– Alex Lyons

Alex Lyons studied English and History at the University of Guelph, where he acquired keen insights into late Victorian history, and its literature. This education, of course, serves no purpose here. Alex still lives in Guelph, and thinks of Jack the Ripper often.

Written by thesilentmajoritysays

February 16, 2009 at 12:01 PM

All Star Superman vol 1

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All-Star Superman, Volume One

Equal parts Max Fleischer, Jack Kirby, and well, Grant Morrison, All Star Superman Volume One reads like a series of epic folk tales, in the tradition of Greco-Roman mythology. The stories are big, and the concepts even bigger.

In the opening chapter, Superman foils Lex Luthor’s scheme to murder Leo Quintum’s science team mid-expedition to the surface of the sun. However, the seeds of Luthor’s plan are revealed when Superman returns: hyper-exposure to the sun (the source of his powers) poisoned Superman, giving him new or enhanced abilities, while causing mass apoptosis – cell death.

And lo, Superman is dying.

The tales which writer Grant Morrison and artist Frank Quitely have conceived are a beautiful ode to the legacy of Superman. Distilling the character to his most essential and timeless elements, they have managed to weave an episodic delight the likes of which comic readers have never experienced. With shameless adoration of its subject matter, All-Star Superman is both intentionally silly, and incredibly intelligent. It is concept driven, yet wonderfully emotional. Furthermore, while the storytelling hearkens back to the Silver Age of Superman comics, it remains an inspired, wholly unique work of superhero fiction.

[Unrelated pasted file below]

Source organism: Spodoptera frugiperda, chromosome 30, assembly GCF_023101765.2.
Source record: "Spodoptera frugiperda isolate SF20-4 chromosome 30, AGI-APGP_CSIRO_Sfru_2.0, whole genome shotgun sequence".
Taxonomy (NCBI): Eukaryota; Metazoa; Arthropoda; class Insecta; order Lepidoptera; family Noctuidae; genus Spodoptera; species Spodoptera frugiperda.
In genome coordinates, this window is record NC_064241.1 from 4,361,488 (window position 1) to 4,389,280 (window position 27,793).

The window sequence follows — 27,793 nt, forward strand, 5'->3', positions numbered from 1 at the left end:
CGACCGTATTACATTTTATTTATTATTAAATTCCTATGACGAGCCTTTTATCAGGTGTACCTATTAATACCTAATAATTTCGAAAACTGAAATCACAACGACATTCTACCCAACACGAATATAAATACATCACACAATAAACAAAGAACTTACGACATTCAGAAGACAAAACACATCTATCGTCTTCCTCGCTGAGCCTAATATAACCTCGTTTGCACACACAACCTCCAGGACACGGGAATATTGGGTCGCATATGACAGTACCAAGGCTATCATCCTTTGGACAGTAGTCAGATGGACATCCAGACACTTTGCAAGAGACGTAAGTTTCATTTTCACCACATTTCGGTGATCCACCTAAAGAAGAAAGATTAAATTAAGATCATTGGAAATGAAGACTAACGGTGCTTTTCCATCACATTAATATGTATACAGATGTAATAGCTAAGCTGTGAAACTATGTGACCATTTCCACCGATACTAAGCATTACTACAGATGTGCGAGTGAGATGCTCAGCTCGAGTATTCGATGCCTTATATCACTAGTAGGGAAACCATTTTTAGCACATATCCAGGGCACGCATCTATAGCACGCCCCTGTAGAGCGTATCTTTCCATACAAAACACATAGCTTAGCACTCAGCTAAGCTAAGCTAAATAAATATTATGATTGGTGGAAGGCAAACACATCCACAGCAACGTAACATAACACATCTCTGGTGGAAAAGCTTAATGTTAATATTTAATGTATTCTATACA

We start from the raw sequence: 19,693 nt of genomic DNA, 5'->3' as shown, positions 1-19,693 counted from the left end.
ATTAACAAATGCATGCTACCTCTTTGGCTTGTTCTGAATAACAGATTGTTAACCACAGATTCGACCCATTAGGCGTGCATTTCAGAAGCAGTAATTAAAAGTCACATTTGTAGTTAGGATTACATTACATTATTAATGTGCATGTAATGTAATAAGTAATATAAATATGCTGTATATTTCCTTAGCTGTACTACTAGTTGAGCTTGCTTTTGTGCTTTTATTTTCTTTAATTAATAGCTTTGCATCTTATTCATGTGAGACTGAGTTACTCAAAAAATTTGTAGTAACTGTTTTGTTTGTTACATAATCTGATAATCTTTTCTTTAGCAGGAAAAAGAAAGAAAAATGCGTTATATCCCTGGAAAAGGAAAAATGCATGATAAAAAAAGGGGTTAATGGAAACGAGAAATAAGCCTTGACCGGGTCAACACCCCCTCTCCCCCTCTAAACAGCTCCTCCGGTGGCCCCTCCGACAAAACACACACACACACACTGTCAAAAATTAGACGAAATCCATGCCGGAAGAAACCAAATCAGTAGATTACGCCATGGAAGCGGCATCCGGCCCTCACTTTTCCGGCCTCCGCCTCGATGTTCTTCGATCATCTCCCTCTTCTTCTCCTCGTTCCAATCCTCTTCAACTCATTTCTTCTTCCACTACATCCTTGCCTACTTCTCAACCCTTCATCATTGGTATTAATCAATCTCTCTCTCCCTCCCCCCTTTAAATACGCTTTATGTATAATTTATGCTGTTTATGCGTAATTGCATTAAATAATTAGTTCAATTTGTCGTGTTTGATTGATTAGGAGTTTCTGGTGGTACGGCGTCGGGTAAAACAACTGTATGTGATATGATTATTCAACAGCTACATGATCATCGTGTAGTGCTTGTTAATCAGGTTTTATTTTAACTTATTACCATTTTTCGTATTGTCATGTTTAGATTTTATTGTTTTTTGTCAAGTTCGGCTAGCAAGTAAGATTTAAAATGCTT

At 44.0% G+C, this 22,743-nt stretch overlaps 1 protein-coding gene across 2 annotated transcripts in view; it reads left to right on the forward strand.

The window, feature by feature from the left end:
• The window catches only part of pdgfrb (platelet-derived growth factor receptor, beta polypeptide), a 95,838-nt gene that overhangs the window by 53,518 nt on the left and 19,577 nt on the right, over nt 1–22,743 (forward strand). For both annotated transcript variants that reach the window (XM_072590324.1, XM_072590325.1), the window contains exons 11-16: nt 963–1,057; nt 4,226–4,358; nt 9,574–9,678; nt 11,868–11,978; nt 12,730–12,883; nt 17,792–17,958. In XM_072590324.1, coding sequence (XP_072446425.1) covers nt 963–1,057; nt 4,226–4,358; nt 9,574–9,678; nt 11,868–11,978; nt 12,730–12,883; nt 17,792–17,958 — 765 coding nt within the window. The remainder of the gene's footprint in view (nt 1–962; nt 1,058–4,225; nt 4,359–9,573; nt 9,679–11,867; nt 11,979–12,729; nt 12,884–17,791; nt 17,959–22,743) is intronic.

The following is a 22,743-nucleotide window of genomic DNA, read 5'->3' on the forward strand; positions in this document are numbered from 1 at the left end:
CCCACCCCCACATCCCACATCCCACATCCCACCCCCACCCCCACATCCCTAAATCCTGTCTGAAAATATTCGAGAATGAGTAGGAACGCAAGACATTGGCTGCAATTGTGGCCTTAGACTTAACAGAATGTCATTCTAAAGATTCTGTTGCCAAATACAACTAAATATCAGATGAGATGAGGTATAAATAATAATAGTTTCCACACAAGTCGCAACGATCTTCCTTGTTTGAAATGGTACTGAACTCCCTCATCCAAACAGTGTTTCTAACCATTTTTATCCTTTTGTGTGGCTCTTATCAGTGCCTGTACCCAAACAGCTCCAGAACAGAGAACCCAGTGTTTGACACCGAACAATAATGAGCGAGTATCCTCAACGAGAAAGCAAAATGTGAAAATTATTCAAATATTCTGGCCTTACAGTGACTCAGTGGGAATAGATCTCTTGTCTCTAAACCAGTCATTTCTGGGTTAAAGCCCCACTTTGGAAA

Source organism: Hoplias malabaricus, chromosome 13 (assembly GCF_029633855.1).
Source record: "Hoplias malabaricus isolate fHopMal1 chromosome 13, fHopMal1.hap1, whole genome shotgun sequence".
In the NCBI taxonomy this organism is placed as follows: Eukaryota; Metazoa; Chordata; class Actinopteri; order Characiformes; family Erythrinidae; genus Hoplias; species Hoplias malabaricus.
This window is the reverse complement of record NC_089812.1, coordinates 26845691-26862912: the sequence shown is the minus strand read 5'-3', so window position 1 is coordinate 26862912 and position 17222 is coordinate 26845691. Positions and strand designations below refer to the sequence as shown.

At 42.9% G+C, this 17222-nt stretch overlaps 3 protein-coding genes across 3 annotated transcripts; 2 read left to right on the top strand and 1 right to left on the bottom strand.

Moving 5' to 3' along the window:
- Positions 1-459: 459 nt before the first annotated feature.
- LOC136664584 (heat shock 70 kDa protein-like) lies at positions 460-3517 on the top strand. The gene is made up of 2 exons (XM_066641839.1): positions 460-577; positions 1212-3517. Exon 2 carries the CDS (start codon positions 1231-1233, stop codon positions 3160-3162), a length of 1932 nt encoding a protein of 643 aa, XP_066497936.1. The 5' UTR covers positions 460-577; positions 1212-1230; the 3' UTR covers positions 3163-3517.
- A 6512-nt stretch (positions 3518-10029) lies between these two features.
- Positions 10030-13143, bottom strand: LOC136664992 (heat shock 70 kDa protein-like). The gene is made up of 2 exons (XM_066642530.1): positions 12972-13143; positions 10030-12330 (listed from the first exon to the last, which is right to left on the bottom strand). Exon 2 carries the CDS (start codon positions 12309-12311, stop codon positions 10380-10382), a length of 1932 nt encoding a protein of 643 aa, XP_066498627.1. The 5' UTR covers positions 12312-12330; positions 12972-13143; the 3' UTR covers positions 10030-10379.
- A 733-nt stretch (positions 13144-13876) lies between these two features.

Volume One tells a single ongoing story in episodic fashion. Each chapter is a self-contained and which can be enjoyed if isolated. Moreover, the stories display a variety of subjects and themes. See Superman and Lois Lane on a dimension-trotting super-date, or witness Superman travel back in time to atone his regrets. The stories are varied and beautifully illustrated, with colors by Jamie Grant that could melt your eyes.

Whether you’re a seasoned Superman fanboy or new to comics entirely: there is much to admire in All-Star Superman, Volume One. In an industry where mature superhero comics usually means dark alleys and amoral, foul mouthed anti-heroes, All-Star Superman stands apart from that crowd. It embraces its silliness instead of rationalizing, or apologizing for it.

Bright, colorful, and brimming with hope, All Star Superman is a new, definitive take on the Man of Steel.

– Alex Lyons

Alex Lyons studied English and History at the University of Guelph, where he acquired keen insights into late Victorian history, and its literature. This education, of course, serves no purpose here. Alex still lives in Guelph, and thinks of Jack the Ripper often.